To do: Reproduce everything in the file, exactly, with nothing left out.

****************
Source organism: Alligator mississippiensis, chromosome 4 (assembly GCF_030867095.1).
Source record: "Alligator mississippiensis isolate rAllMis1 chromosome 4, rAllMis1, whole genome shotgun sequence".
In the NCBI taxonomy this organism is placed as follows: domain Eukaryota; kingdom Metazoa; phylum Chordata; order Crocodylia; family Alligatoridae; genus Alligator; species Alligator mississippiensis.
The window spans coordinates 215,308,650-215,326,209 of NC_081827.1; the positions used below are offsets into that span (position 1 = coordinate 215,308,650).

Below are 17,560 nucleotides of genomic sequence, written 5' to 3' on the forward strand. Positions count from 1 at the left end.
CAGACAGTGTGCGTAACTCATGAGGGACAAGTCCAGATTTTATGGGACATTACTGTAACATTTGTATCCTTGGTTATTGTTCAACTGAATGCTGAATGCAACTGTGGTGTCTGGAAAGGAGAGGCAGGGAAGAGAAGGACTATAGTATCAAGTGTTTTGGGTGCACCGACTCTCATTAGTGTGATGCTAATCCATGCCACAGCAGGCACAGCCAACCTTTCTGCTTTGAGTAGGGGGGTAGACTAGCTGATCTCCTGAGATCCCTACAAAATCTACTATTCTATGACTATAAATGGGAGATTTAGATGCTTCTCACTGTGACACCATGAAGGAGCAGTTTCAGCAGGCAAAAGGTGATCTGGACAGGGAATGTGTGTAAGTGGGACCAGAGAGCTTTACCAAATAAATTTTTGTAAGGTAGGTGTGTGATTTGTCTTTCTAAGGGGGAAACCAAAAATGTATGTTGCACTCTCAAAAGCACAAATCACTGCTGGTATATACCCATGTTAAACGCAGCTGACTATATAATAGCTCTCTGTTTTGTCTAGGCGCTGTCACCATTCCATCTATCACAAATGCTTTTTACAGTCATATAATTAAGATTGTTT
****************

Source organism: Alligator mississippiensis, chromosome 4 (assembly GCF_030867095.1).
Source record: "Alligator mississippiensis isolate rAllMis1 chromosome 4, rAllMis1, whole genome shotgun sequence".
In the NCBI taxonomy this organism is placed as follows: domain Eukaryota; kingdom Metazoa; phylum Chordata; order Crocodylia; family Alligatoridae; genus Alligator; species Alligator mississippiensis.
The window spans coordinates 215,308,650-215,326,209 of NC_081827.1; the positions used below are offsets into that span (position 1 = coordinate 215,308,650).

Below are 17,560 nucleotides of genomic sequence, written 5' to 3' on the forward strand. Positions count from 1 at the left end.
CAGACAGTGTGCGTAACTCATGAGGGACAAGTCCAGATTTTATGGGACATTACTGTAACATTTGTATCCTTGGTTATTGTTCAACTGAATGCTGAATGCAACTGTGGTGTCTGGAAAGGAGAGGCAGGGAAGAGAAGGACTATAGTATCAAGTGTTTTGGGTGCACCGACTCTCATTAGTGTGATGCTAATCCATGCCACAGCAGGCACAGCCAACCTTTCTGCTTTGAGTAGGGGGGTAGACTAGCTGATCTCCTGAGATCCCTACAAAATCTACTATTCTATGACTATAAATGGGAGATTTAGATGCTTCTCACTGTGACACCATGAAGGAGCAGTTTCAGCAGGCAAAAGGTGATCTGGACAGGGAATGTGTGTAAGTGGGACCAGAGAGCTTTACCAAATAAATTTTTGTAAGGTAGGTGTGTGATTTGTCTTTCTAAGGGGGAAACCAAAAATGTATGTTGCACTCTCAAAAGCACAAATCACTGCTGGTATATACCCATGTTAAACGCAGCTGACTATATAATAGCTCTCTGTTTTGTCTAGGCGCTGTCACCATTCCATCTATCACAAATGCTTTTTACAGTCATATAATTAAGATTGTTT